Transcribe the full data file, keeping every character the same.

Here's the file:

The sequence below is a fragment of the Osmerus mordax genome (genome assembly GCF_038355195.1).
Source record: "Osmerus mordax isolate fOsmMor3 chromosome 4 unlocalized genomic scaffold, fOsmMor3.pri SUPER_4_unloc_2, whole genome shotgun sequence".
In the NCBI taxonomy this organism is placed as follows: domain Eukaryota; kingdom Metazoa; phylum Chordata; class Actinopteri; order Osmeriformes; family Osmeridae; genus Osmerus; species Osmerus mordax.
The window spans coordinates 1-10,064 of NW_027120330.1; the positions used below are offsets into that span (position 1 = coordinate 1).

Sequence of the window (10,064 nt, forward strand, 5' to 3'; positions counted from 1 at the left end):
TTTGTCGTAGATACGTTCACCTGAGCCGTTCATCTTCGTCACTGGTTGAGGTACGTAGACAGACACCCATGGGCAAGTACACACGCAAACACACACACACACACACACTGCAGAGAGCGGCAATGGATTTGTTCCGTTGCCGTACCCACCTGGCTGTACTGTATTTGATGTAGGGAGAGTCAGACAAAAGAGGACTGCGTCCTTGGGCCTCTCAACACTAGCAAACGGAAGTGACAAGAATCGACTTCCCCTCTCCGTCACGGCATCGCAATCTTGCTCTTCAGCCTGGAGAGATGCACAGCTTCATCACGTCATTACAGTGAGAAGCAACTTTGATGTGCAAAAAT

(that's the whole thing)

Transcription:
The sequence below is a fragment of the Osmerus mordax genome (genome assembly GCF_038355195.1).
Source record: "Osmerus mordax isolate fOsmMor3 chromosome 4 unlocalized genomic scaffold, fOsmMor3.pri SUPER_4_unloc_2, whole genome shotgun sequence".
In the NCBI taxonomy this organism is placed as follows: domain Eukaryota; kingdom Metazoa; phylum Chordata; class Actinopteri; order Osmeriformes; family Osmeridae; genus Osmerus; species Osmerus mordax.
The window spans coordinates 1-10,064 of NW_027120330.1; the positions used below are offsets into that span (position 1 = coordinate 1).

Sequence of the window (10,064 nt, forward strand, 5' to 3'; positions counted from 1 at the left end):
TTTGTCGTAGATACGTTCACCTGAGCCGTTCATCTTCGTCACTGGTTGAGGTACGTAGACAGACACCCATGGGCAAGTACACACGCAAACACACACACACACACACACTGCAGAGAGCGGCAATGGATTTGTTCCGTTGCCGTACCCACCTGGCTGTACTGTATTTGATGTAGGGAGAGTCAGACAAAAGAGGACTGCGTCCTTGGGCCTCTCAACACTAGCAAACGGAAGTGACAAGAATCGACTTCCCCTCTCCGTCACGGCATCGCAATCTTGCTCTTCAGCCTGGAGAGATGCACAGCTTCATCACGTCATTACAGTGAGAAGCAACTTTGATGTGCAAAAAT